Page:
Learning From Irene, Lessons Guide NY Officials on Sandy

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President Barack Obama and NY Gov. Andrew Cuomo talk with a man inside a FEMA distribution tent on Staten Island on November 15, 2012.

Despite its relatively small cost ($1.3 billion awarded so far in federal aid for the double wallop of Irene and tropical storm Lee), the experience of going through Irene is giving New York’s state and federal officials a leg up on Sandy recovery efforts. It’s also helping them to manage expectations.

New York is poised to receive a portion of the $60.4 billion in funds from the federal aid package President Barack Obama put forth to Congress.

But state officials, Congressional sources and FEMA personnel say that New Yorkers should expect fully financing the recovery process to take months or years, not days or weeks. Officials estimate that New York is still waiting on approximately $200 million in federal aid for Hurricane Irene.

There are many differences that separate Sandy from Irene, not least of which is the pure scope of damage: the state’s initial estimate for Irene was $1 billion in damages, versus the $42 billion cited by Cuomo for Sandy. Still, some the state’s Irene experience held lessons now being applied to Sandy.

For example, after Sandy the state sought and obtained $30 million in emergency transportation funding from the federal Department of Transportation, which is outside the FEMA process and is available immediately.

That wasn’t the case with the state applied for reimbursements during Irene.

“For a [transportation] project like that, the clock doesn't even start running on the reimbursement unless you have a special arrangement to advance the money, until six months has gone by," said a Cuomo administration official with direct knowledge of the state’s recovery efforts for both Irene and Sandy, referring to the typical FEMA process.

The official said “there are thousands” of local projects upstate still looking for Irene reimbursement and said state officials now have better relationships with many of their federal counterparts “in part, sadly you could say, it’s because of Irene and Lee.”

“It becomes much harder to keep a focus on reimbursements and federal assistance the further the storm is in the rearview mirror,” the source added. “We were much more aggressive this time around seeking federal funding sources up front.”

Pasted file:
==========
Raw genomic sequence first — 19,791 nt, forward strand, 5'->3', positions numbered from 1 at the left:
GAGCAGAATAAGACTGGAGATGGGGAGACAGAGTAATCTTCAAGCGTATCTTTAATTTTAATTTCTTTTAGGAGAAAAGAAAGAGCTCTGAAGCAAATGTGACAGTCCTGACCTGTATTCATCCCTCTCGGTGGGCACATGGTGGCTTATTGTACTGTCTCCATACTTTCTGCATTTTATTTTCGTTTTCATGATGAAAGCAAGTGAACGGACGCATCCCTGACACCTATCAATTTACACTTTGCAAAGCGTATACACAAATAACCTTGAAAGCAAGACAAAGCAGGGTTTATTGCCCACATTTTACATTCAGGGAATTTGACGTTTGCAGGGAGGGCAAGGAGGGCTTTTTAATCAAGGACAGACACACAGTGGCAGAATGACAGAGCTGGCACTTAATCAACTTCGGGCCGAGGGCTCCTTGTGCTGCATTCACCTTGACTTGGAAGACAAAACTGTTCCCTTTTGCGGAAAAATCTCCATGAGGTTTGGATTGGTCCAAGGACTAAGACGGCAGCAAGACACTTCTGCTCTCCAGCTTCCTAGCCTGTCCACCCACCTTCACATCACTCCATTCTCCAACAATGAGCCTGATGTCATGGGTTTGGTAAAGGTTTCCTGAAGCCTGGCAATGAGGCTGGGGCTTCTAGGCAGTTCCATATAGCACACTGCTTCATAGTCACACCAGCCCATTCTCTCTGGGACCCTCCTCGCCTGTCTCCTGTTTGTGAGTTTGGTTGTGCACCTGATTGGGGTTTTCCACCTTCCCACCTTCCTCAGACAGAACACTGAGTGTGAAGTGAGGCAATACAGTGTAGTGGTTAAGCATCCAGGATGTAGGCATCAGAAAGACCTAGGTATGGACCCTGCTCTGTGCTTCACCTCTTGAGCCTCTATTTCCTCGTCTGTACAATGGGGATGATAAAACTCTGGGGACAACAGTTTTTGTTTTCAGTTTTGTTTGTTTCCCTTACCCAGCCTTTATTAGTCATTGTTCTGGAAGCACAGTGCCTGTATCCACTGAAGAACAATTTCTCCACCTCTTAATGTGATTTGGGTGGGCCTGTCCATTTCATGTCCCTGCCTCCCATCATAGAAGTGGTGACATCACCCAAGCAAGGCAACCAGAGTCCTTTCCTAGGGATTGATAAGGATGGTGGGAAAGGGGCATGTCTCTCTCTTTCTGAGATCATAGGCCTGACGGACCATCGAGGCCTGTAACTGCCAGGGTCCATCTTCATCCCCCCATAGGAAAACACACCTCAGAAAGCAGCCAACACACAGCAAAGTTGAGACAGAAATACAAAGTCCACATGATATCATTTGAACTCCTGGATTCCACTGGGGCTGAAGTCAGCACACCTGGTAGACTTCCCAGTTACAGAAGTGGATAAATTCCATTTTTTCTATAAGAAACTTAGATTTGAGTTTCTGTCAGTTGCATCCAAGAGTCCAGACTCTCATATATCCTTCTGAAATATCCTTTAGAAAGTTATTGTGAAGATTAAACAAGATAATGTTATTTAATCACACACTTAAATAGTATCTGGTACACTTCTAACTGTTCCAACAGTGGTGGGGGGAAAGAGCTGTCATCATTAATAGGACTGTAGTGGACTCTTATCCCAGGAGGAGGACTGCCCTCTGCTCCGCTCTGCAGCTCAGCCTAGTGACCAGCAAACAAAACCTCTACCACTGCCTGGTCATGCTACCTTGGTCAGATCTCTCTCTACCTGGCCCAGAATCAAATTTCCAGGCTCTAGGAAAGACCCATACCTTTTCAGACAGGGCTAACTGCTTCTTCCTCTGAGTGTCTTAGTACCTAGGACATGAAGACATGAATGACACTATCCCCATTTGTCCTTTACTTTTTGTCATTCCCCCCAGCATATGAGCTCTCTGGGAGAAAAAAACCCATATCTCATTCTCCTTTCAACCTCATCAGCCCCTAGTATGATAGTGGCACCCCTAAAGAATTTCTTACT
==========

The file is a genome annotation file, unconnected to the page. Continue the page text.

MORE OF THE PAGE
Regional lawmakers are also well-rehearsed in the debate over cutting other federal aid to offset disaster relief. This year fiscal cliff talks provide the backdrop. Last year, it was Obamacare.

“They said…‘You don't get disaster aid, Northeast, until we make the similar amount of cuts to what you propose to spend to Obamacare,’” said one New York congressional aide. “Even Republicans at that point, who had [states that had] been hit, said, ‘Wait a minute. That's disgusting. Enough is enough.’”

Another lesson from Irene is that many homeowners found themselves caught in the gap between the maximum FEMA would provide and their private insurance payout. This is leading some federal lawmakers, like Senator Charles Schumer, to seeking flexibility for Sandy funds.

The White House's appointment of Shaun Donovan as a regional director is also a step in the right direction, according to Michael Byrne, who’s leading FEMA’s response in New York.

“The president’s direction and creation of putting a cabinet-level secretary—Shaun Donovan in this case—in charge of that longer-term, coordinated, multi-state recovery program is going to be a big help to make sure that all of the other agencies that can contribute, as well as the private sector—insurance companies and the voluntary agencies—to get everybody to coordinate together,” he said. “FEMA’s going to be a big support piece for that, but we’re certainly not in it alone.”